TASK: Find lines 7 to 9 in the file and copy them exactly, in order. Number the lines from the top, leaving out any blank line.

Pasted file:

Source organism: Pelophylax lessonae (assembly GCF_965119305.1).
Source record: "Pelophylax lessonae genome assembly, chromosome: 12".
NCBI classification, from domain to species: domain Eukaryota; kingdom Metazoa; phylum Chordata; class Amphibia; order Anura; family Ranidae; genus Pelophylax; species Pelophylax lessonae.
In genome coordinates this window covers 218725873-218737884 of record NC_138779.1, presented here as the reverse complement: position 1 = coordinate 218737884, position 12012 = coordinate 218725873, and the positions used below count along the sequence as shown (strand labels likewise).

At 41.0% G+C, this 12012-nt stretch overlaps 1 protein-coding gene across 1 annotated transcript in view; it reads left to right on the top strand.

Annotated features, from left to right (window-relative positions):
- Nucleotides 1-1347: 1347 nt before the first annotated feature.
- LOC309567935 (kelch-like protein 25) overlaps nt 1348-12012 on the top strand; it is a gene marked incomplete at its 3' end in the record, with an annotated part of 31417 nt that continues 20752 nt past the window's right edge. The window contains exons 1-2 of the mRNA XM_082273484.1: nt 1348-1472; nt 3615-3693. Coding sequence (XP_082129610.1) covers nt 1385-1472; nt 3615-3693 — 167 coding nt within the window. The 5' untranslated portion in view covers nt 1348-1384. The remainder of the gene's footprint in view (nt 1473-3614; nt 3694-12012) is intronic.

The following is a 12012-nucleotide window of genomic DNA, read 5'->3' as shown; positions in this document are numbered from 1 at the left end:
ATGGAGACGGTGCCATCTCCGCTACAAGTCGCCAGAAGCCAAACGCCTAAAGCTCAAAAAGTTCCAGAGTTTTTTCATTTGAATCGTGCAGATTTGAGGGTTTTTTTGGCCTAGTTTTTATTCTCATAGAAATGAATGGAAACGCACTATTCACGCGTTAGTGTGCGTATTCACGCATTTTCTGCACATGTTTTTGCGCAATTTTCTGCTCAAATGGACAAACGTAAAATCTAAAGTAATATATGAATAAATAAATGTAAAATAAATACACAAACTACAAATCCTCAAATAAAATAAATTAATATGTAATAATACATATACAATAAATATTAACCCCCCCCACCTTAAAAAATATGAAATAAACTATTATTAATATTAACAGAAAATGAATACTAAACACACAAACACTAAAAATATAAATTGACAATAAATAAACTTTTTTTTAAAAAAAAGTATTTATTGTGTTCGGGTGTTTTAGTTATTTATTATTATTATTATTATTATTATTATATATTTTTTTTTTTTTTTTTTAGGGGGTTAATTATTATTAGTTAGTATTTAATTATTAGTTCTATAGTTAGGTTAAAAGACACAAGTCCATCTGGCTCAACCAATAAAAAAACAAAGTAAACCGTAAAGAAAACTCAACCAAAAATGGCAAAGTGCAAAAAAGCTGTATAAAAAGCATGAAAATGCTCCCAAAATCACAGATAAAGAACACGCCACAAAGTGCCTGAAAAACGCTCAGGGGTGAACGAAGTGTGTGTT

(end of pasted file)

- Nucleotides 1-1347: 1347 nt before the first annotated feature.
- LOC309567935 (kelch-like protein 25) overlaps nt 1348-12012 on the top strand; it is a gene marked incomplete at its 3' end in the record, with an annotated part of 31417 nt that continues 20752 nt past the window's right edge. The window contains exons 1-2 of the mRNA XM_082273484.1: nt 1348-1472; nt 3615-3693. Coding sequence (XP_082129610.1) covers nt 1385-1472; nt 3615-3693 — 167 coding nt within the window. The 5' untranslated portion in view covers nt 1348-1384. The remainder of the gene's footprint in view (nt 1473-3614; nt 3694-12012) is intronic.

The following is a 12012-nucleotide window of genomic DNA, read 5'->3' as shown; positions in this document are numbered from 1 at the left end: